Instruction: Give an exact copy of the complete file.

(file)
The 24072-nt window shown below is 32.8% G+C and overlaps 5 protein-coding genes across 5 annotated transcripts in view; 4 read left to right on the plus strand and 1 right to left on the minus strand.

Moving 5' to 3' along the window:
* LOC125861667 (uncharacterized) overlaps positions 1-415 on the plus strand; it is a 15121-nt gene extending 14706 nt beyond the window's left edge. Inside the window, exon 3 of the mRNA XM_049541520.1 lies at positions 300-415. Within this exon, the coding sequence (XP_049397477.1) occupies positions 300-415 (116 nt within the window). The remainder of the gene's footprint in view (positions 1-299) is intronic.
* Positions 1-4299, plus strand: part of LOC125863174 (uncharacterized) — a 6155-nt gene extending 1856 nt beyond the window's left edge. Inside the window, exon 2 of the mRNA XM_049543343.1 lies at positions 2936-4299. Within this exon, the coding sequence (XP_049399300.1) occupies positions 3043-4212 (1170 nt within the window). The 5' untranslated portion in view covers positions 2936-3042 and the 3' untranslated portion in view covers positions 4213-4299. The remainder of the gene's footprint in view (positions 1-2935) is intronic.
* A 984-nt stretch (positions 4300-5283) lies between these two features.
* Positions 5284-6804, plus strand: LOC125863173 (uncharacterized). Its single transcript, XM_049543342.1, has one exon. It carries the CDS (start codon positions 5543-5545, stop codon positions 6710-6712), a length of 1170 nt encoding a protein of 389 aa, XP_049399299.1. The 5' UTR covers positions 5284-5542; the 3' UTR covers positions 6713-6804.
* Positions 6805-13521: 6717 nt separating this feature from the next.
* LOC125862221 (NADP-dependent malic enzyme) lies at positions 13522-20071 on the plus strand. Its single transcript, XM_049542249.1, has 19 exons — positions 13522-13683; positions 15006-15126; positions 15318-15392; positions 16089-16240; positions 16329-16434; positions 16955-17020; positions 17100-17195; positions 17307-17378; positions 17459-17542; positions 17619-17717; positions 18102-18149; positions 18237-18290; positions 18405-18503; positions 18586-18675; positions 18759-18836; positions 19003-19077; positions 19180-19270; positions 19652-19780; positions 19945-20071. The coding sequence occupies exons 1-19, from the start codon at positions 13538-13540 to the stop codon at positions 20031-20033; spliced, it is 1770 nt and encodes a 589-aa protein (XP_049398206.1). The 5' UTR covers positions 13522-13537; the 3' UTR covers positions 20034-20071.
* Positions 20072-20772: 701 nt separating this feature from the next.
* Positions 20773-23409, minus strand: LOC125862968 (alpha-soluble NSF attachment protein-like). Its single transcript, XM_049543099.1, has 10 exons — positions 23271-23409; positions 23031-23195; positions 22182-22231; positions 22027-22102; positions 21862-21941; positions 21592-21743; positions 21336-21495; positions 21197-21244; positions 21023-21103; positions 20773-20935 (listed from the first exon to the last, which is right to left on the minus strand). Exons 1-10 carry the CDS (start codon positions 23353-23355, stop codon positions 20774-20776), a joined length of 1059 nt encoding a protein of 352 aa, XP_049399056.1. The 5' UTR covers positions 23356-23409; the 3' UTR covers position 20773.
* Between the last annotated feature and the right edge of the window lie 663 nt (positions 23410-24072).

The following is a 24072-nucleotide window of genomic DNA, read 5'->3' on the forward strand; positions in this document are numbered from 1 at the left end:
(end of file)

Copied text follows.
The 24072-nt window shown below is 32.8% G+C and overlaps 5 protein-coding genes across 5 annotated transcripts in view; 4 read left to right on the plus strand and 1 right to left on the minus strand.

Moving 5' to 3' along the window:
* LOC125861667 (uncharacterized) overlaps positions 1-415 on the plus strand; it is a 15121-nt gene extending 14706 nt beyond the window's left edge. Inside the window, exon 3 of the mRNA XM_049541520.1 lies at positions 300-415. Within this exon, the coding sequence (XP_049397477.1) occupies positions 300-415 (116 nt within the window). The remainder of the gene's footprint in view (positions 1-299) is intronic.
* Positions 1-4299, plus strand: part of LOC125863174 (uncharacterized) — a 6155-nt gene extending 1856 nt beyond the window's left edge. Inside the window, exon 2 of the mRNA XM_049543343.1 lies at positions 2936-4299. Within this exon, the coding sequence (XP_049399300.1) occupies positions 3043-4212 (1170 nt within the window). The 5' untranslated portion in view covers positions 2936-3042 and the 3' untranslated portion in view covers positions 4213-4299. The remainder of the gene's footprint in view (positions 1-2935) is intronic.
* A 984-nt stretch (positions 4300-5283) lies between these two features.
* Positions 5284-6804, plus strand: LOC125863173 (uncharacterized). Its single transcript, XM_049543342.1, has one exon. It carries the CDS (start codon positions 5543-5545, stop codon positions 6710-6712), a length of 1170 nt encoding a protein of 389 aa, XP_049399299.1. The 5' UTR covers positions 5284-5542; the 3' UTR covers positions 6713-6804.
* Positions 6805-13521: 6717 nt separating this feature from the next.
* LOC125862221 (NADP-dependent malic enzyme) lies at positions 13522-20071 on the plus strand. Its single transcript, XM_049542249.1, has 19 exons — positions 13522-13683; positions 15006-15126; positions 15318-15392; positions 16089-16240; positions 16329-16434; positions 16955-17020; positions 17100-17195; positions 17307-17378; positions 17459-17542; positions 17619-17717; positions 18102-18149; positions 18237-18290; positions 18405-18503; positions 18586-18675; positions 18759-18836; positions 19003-19077; positions 19180-19270; positions 19652-19780; positions 19945-20071. The coding sequence occupies exons 1-19, from the start codon at positions 13538-13540 to the stop codon at positions 20031-20033; spliced, it is 1770 nt and encodes a 589-aa protein (XP_049398206.1). The 5' UTR covers positions 13522-13537; the 3' UTR covers positions 20034-20071.
* Positions 20072-20772: 701 nt separating this feature from the next.
* Positions 20773-23409, minus strand: LOC125862968 (alpha-soluble NSF attachment protein-like). Its single transcript, XM_049543099.1, has 10 exons — positions 23271-23409; positions 23031-23195; positions 22182-22231; positions 22027-22102; positions 21862-21941; positions 21592-21743; positions 21336-21495; positions 21197-21244; positions 21023-21103; positions 20773-20935 (listed from the first exon to the last, which is right to left on the minus strand). Exons 1-10 carry the CDS (start codon positions 23353-23355, stop codon positions 20774-20776), a joined length of 1059 nt encoding a protein of 352 aa, XP_049399056.1. The 5' UTR covers positions 23356-23409; the 3' UTR covers position 20773.
* Between the last annotated feature and the right edge of the window lie 663 nt (positions 23410-24072).

The following is a 24072-nucleotide window of genomic DNA, read 5'->3' on the forward strand; positions in this document are numbered from 1 at the left end: